Testimony of a former acquaintance with Edward Penney ('Edo Shonin')
by Johannes Cairns, Finland, The Buddhist Channel, July 26, 2007
I was acquainted with Mr Edward Penney (a.k.a 'Edo Yamato', 'Edo Shonin') in Plum Village in 2004, and was much in the same situation as William John Van Gordon. Here's my story.
<< Edward Penney a.k.a Edo Shonin a.k.a Edo Yamato
I am a 22-year-old male student from Finland. Just as William in the article, I was introduced to 'Edo Yamato' during a stay at Plum Village in 2004 (five weeks in total during September and October, at the age of 19). Edo was there throughout my stay. I may even have met William, but I can't recall a young man by that name. There may be mistakes in the following details about Edo - my memory is blurred by time.
The first time I met Edo was during my first full day in Plum Village, when the two of us were assigned to clean the toilets. I remember Edo being kind and talkative, providing me with a soft landing to life in a monastic environment. He was quick to recount impressive stories from his life, and I was awestruck, though slightly suspicious, because some of the events seemed unbelievable. Some of the things he said then and later on about himself and his past included him:
- being a close friend of the Dalai Lama
- having been a Professor of Medicine at Tokyo University
- being a surgeon and having worked as one in relief areas in war zones
- being the head of an entire sect of Buddhism in Japan, which he had abandoned because his students got overly involved in politics
- having been a child prodigy
- being a master piano player, having performed at international concerts
- being carried over the Himalayas on the back of his parents as a child
- having been a monk since a young age and having been educated by great teachers, apparently from various traditions (mostly esoteric Buddhism, both Tibetan and Japanese)
- knowing classical Chinese and Japanese and being fluent in several European languages
- being an expert in Vinaya
- having (lymphatic) cancer and being in constant pain, having to use a Tibetan practice to detach himself from his body at night-time in order to cope with the illness.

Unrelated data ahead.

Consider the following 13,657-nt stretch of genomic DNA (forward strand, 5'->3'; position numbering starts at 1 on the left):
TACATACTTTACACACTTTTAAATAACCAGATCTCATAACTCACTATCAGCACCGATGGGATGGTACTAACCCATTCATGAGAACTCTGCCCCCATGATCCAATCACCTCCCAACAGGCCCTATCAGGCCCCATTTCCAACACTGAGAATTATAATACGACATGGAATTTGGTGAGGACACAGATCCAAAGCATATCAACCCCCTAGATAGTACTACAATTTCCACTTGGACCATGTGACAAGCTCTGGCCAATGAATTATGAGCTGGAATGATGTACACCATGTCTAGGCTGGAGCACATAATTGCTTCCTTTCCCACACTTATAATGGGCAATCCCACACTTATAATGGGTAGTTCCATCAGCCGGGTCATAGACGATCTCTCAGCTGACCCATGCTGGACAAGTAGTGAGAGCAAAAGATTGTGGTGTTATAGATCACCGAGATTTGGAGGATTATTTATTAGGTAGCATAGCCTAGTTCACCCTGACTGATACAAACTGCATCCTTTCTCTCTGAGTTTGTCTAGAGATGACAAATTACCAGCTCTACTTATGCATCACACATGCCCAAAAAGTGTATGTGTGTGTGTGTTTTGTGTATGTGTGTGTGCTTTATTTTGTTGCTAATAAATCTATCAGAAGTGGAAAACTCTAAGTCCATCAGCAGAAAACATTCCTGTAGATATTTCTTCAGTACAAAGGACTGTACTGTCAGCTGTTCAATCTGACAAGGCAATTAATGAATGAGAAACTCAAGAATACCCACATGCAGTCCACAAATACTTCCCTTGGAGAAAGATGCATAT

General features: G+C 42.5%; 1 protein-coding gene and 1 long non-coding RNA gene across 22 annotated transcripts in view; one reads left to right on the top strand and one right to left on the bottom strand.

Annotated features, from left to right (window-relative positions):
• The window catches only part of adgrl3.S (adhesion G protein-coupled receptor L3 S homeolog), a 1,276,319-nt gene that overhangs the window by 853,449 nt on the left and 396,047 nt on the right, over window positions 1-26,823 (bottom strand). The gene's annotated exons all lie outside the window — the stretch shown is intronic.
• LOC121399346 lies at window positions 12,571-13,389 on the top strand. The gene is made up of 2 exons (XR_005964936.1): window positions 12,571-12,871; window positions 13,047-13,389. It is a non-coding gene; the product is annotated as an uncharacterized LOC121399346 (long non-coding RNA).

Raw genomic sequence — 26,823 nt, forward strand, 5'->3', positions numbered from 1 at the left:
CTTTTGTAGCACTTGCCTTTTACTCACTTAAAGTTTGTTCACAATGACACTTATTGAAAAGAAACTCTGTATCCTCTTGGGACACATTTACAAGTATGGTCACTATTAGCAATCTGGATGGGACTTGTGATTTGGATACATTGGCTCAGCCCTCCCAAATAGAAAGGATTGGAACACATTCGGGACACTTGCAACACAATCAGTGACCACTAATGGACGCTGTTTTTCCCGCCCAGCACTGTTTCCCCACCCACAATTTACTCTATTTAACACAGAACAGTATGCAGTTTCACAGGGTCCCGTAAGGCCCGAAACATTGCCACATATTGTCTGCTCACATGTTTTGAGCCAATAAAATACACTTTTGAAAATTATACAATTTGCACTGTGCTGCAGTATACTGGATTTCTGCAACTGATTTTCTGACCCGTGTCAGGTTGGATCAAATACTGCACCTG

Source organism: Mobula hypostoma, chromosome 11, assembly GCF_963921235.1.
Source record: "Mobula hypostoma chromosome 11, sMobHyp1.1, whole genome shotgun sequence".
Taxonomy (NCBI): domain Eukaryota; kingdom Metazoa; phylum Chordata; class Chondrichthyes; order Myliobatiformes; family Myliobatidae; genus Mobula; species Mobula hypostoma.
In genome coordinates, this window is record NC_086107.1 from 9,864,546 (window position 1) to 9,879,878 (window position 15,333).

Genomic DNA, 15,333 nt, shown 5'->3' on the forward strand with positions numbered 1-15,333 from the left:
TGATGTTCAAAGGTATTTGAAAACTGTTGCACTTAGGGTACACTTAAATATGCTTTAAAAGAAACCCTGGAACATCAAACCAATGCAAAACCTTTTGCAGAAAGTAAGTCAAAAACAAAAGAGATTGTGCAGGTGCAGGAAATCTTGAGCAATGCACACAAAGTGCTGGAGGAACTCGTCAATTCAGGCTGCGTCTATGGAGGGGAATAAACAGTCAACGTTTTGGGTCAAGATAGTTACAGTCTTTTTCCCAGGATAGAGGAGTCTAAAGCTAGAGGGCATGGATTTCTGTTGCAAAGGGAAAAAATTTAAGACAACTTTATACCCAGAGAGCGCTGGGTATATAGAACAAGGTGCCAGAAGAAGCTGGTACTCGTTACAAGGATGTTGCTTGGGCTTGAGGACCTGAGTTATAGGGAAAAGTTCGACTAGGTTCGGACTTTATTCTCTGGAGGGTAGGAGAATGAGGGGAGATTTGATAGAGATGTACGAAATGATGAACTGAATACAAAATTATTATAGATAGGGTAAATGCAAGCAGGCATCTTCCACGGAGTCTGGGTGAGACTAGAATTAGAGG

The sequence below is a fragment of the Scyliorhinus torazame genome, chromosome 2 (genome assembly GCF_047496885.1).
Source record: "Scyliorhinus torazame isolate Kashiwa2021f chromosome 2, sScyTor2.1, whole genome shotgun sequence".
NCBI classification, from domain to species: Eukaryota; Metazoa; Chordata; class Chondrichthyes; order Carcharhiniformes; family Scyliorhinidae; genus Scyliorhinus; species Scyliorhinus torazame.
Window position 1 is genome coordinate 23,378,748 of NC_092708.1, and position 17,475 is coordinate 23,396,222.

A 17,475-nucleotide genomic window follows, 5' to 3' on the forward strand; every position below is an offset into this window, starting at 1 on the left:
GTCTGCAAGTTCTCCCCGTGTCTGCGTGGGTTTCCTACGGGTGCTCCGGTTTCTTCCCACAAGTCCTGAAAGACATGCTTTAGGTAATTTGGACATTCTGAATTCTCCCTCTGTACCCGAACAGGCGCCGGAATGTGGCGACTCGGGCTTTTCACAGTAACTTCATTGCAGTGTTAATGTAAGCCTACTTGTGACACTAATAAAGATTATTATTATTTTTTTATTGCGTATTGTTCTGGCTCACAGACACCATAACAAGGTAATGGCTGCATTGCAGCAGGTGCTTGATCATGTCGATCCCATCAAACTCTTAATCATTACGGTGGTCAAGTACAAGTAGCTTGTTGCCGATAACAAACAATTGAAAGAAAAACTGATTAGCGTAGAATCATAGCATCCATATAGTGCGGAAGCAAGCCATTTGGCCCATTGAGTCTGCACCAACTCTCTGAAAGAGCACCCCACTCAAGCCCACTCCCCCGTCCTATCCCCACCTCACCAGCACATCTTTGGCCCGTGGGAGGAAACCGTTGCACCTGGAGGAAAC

As it was my first visit to a monastery, I didn't know what to expect from people there. I even met a wandering ascetic in Plum Village who had been living on alms in Asia and Europe for over 20 years - so I half bought Edo's stories.
Edo had an interesting relationship to Plum Village. He expressed dissatisfaction with the place because:
- there was not enough room in the schedule for theoretical studies in Buddhism
- he was kept so busy by the monks:
- holding guided meditations and tea sessions
- being in charge of preparing meals
- working in the monastic library
- attending lessons in Vietnamese in the monks' quarters
- claiming the monks had asked him to translate some of Thich Nhat Hanh's books into Japanese (which could well be true, taken that he presented himself as an expert in the language and culture).
<< Penney wearing a patterned hat
These complaints served to make Edo seem a person of high standing in the community, although I now guess he purposefully sought responsibility in order to enhance his image and authority.
Edo's ethics were questionable: he smoked, talked while walking (in Plum Village you are supposed to walk in silence and stop if you have something to say), spoke during noble silence and made critical remarks of the community (for instance, while cleaning the toilets, he told me not to be too thorough, because otherwise the monks would make me clean the toilets every day). I remember an occasion while I was washing the dishes slowly and attentively when he told me to practice quicker mindfulness. I thought the advise was a strange one, although this attitude could well have suited his apparent background in Japanese monasticism. Edo was also in the suspicious habit of going on private walks with visitors, especially young men, myself included (mostly telling impressive stories of himself and, wielding the authority and credibility he had thus created, making plans about the future).